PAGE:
European Commission President Jean-Claude Juncker, left, and European Union chief Brexit negotiator Michel Barnier, right, attend a meeting of the College of Commissioners at EU headquarters in Brussels, Thursday, Nov. 22, 2018. (AP Photo/Thierry Monasse)

UK and EU agree draft text on future relations after Brexit

European Commissioners met Thursday in an extraordinary session at a critical stage in Brexit negotiations, ahead of a weekend EU summit focused on Britain’s departure from the bloc.

The European Union and Britain have agreed a draft declaration on their future relations after Brexit, European Council President Donald Tusk said Thursday, a development that paves the way for an EU summit this weekend to rubber-stamp the deal.

The 26-page draft declaration was agreed upon at a technical level by negotiators and endorsed Thursday by the European Commission, the EU’s executive arm, which is overseeing Brexit negotiations.

“The (EU) Commission President has informed me that it has been agreed at negotiators’ level and agreed in principle at political level,” Tusk said in a tweet.

Tusk, who chairs meetings of EU leaders, said he has sent the draft political declaration to Britain’s 27 European partners and that it till requires “the endorsement of the leaders.”

EU heads of state and government are due to meet in Brussels on Sunday to approve the declaration and a separate divorce deal. British Prime Minister Theresa May is set to return to Brussels on Saturday for more talks on the eve of the summit, including with Commission President Jean-Claude Juncker.

Representatives from all 28 EU countries are due to meet Friday to prepare for the summit, which is seen as a pivotal moment in the Brexit process.

Read more: British, EU leaders to meet as Brexit deadline looms

Read more: UK’s May appeals to public on Brexit, braces for more blows

May is facing widespread opposition in the British Parliament over the divorce agreement, which was agreed last week. That 585-page legal treaty deals with the terms of Britain’s departure, including what the country owes the EU.

Britain officially leaves the EU — the first country ever to do so — on March 29, 2019, but a withdrawal agreement needs to be sealed soon to leave enough time for the European Parliament and the U.K. parliament to endorse it.

As opposed to the withdrawal agreement, the draft declaration on future ties is a political, not a legal, text.

“This declaration establishes the parameters of an ambitious, broad, deep and flexible partnership across trade and economic co-operation, law enforcement and criminal justice, foreign policy, security and defence and wider areas of co-operation,” according to the document.

It also talks about the close ties that have been cemented after 45 years of Britain’s membership of the EU as well as “the sizes of the two economies and their geographic proximity, which have led to complex and integrated supply chains.”

It notes that the “parties envisage having a trading relationship on goods that is as close as possible, with a view to facilitating the ease of legitimate trade.”

The actual legal text will have to be negotiated after Brexit on March 29, and that could well be even more complicated than what has come so far.

In a speech in Berlin before Tusk’s announcement, German Chancellor Angela Merkel underlined that “Britain should remain a partner, remain a friend.”

Though Britain “should have very close economic relations with us,” Merkel did underscore the difficulties that may arise in any attempt to keep services seamless.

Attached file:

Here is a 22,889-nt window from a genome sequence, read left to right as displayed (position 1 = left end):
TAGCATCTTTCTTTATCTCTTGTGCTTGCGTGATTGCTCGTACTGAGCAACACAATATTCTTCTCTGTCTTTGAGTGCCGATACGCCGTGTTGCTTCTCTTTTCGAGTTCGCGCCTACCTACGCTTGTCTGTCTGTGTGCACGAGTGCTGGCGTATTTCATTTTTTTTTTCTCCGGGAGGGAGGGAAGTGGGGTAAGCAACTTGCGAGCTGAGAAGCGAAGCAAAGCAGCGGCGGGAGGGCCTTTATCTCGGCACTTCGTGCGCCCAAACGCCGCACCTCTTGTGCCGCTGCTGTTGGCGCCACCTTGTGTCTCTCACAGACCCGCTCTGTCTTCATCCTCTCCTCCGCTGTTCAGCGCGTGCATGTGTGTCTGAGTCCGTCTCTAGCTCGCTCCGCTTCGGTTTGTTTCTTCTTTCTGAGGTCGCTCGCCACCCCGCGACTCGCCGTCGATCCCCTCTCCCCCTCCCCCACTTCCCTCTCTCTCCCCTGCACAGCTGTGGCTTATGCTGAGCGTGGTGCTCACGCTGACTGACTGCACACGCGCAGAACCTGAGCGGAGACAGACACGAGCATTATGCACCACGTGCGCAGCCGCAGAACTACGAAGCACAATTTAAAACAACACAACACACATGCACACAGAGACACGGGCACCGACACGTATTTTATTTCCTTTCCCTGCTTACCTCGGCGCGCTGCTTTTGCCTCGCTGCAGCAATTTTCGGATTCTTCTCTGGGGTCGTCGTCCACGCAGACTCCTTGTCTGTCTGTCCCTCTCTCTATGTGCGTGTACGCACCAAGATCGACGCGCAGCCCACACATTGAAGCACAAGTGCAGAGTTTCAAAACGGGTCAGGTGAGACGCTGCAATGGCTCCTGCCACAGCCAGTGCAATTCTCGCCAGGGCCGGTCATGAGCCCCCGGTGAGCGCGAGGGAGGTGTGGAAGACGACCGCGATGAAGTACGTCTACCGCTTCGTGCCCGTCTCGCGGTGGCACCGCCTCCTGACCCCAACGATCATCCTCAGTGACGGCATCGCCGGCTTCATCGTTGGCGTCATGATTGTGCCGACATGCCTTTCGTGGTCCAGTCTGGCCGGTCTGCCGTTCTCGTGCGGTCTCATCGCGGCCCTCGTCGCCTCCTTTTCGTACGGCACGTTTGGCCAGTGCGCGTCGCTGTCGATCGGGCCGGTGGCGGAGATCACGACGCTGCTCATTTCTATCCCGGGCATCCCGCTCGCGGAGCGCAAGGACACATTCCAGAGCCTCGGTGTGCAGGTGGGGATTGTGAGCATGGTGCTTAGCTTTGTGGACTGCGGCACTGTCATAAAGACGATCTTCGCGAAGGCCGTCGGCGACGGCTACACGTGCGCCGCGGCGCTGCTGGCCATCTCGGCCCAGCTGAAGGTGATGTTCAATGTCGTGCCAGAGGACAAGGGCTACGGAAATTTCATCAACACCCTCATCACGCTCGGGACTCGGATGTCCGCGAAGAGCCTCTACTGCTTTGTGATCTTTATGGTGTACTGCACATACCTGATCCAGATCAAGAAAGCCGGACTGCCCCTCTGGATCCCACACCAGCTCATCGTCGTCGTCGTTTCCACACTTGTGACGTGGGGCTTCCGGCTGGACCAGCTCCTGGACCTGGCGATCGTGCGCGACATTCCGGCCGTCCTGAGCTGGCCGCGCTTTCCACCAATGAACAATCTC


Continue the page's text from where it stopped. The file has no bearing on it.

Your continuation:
“We have to say honestly that, in the services sector, we don’t have a great deal of experience with international free trade agreements,” she said.

“But we want to see that as a future relationship.”

The European Commission, which has supervised Brexit negotiations, refused to comment directly on the declaration.

Spokesman Margaritis Schinas said any running commentary could “have a negative impact as negotiations are now going into their last stretch.”

He did confirm that “work is continuing” to resolve differences between London and Madrid over Gibraltar, the tiny territory at the tip of the Iberian Peninsula that was ceded to Britain in 1713 but is still claimed by Spain.

“There are ideas, contacts are ongoing,” Schinas said, without providing further details.

Last year’s EU guidelines on the Brexit negotiations effectively gave Spain veto powers over future relations between the bloc and the British overseas territory, and the Spanish government says it will vote against the Brexit deal if Gibraltar’s future isn’t considered a bilateral issue between Madrid and London.

Spanish Prime Minister Pedro Sanchez said Tuesday that his government “cannot accept” Gibraltar’s future being determined by negotiations at the EU level.

May has said that “we will not exclude Gibraltar from our negotiations on the future relationship.”

Spain’s EU Affairs State Secretary, Luis Marco Aguiriano, has said there is still time to “legally clarify” the agreement before Sunday.

In London, May is due to address lawmakers later Thursday and hold talks with Austrian Chancellor Sebastian Kurz, whose country holds the rotating EU presidency until the end of the year.

Kurz told the Austria Press Agency that his trip to London is designed to help May build support for the deal and that he hopes to get a “realistic picture” about May’s chances of getting Parliament’s backing.

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Gregory Katz in London and Geir Moulson in Berlin contributed to this report.

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Lorne Cook, The Associated Press

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